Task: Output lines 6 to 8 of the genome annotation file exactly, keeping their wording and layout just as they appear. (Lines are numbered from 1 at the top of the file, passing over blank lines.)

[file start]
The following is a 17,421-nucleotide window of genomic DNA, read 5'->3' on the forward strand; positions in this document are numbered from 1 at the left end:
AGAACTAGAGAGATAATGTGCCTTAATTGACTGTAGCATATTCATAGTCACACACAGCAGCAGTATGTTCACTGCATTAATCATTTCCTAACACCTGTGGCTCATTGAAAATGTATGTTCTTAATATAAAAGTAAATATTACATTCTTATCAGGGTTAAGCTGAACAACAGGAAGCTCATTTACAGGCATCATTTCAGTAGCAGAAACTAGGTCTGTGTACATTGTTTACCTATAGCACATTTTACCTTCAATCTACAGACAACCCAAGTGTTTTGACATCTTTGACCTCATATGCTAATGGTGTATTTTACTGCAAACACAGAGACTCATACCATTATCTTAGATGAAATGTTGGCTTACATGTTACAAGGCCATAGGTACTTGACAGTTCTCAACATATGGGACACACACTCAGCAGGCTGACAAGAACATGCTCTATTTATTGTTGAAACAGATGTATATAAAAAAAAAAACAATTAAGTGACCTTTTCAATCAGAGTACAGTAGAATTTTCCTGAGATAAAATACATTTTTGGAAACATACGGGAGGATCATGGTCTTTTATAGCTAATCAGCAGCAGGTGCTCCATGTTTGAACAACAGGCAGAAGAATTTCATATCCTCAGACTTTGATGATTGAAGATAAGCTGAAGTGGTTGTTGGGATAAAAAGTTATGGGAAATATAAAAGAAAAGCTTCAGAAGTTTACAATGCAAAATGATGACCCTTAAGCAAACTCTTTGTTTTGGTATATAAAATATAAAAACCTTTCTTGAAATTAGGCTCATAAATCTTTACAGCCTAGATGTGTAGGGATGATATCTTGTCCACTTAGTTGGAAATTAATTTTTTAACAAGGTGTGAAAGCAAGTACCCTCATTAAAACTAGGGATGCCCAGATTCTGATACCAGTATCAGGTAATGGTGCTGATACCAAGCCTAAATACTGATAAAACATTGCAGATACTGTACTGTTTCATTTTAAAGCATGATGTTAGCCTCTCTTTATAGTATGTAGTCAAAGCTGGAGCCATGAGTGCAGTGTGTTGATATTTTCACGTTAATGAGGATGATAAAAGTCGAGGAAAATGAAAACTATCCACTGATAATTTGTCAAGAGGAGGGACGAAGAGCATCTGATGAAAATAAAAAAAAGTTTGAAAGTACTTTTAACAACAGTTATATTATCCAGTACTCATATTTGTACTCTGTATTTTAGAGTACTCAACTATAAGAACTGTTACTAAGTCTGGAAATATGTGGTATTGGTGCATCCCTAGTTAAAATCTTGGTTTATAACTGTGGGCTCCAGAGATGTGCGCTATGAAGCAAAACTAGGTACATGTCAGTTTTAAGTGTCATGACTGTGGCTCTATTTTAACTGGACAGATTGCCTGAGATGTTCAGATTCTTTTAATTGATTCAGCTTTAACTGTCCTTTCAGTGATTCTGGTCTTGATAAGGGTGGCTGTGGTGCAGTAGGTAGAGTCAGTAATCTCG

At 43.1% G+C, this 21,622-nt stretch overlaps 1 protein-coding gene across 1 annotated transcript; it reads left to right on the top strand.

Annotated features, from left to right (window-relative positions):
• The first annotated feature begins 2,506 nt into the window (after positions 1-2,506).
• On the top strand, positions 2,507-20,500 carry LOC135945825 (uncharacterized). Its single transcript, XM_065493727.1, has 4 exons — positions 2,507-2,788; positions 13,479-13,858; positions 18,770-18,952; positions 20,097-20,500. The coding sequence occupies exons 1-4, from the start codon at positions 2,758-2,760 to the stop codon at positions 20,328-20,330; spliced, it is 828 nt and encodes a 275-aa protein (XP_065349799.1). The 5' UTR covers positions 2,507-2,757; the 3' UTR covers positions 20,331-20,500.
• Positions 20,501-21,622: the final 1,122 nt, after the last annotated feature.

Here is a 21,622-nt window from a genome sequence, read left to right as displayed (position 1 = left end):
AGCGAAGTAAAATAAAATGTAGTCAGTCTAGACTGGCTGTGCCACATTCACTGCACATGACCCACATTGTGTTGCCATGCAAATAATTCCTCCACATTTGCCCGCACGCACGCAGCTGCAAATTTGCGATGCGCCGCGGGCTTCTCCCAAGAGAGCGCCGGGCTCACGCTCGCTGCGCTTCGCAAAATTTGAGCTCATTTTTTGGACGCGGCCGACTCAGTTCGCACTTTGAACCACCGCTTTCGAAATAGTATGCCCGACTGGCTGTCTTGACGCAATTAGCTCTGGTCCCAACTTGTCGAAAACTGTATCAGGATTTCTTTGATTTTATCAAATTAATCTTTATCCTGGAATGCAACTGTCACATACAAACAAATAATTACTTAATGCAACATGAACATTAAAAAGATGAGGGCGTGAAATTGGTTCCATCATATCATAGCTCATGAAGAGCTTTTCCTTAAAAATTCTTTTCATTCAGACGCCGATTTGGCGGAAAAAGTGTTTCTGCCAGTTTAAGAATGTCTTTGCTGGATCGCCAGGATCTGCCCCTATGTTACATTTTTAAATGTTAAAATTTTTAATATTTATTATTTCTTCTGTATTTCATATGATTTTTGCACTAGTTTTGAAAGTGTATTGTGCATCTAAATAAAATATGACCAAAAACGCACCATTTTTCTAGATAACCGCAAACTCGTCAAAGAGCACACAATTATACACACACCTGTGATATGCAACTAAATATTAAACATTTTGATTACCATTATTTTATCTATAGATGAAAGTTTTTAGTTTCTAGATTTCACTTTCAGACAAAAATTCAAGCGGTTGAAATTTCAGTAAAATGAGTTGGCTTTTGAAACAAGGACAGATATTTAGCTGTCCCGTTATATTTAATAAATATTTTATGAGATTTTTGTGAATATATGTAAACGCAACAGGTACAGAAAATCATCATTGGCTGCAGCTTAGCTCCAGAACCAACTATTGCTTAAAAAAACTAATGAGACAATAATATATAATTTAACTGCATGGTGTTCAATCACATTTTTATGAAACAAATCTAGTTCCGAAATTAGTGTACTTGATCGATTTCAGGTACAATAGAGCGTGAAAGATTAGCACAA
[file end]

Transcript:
• On the top strand, positions 2,507-20,500 carry LOC135945825 (uncharacterized). Its single transcript, XM_065493727.1, has 4 exons — positions 2,507-2,788; positions 13,479-13,858; positions 18,770-18,952; positions 20,097-20,500. The coding sequence occupies exons 1-4, from the start codon at positions 2,758-2,760 to the stop codon at positions 20,328-20,330; spliced, it is 828 nt and encodes a 275-aa protein (XP_065349799.1). The 5' UTR covers positions 2,507-2,757; the 3' UTR covers positions 20,331-20,500.
• Positions 20,501-21,622: the final 1,122 nt, after the last annotated feature.

Here is a 21,622-nt window from a genome sequence, read left to right as displayed (position 1 = left end):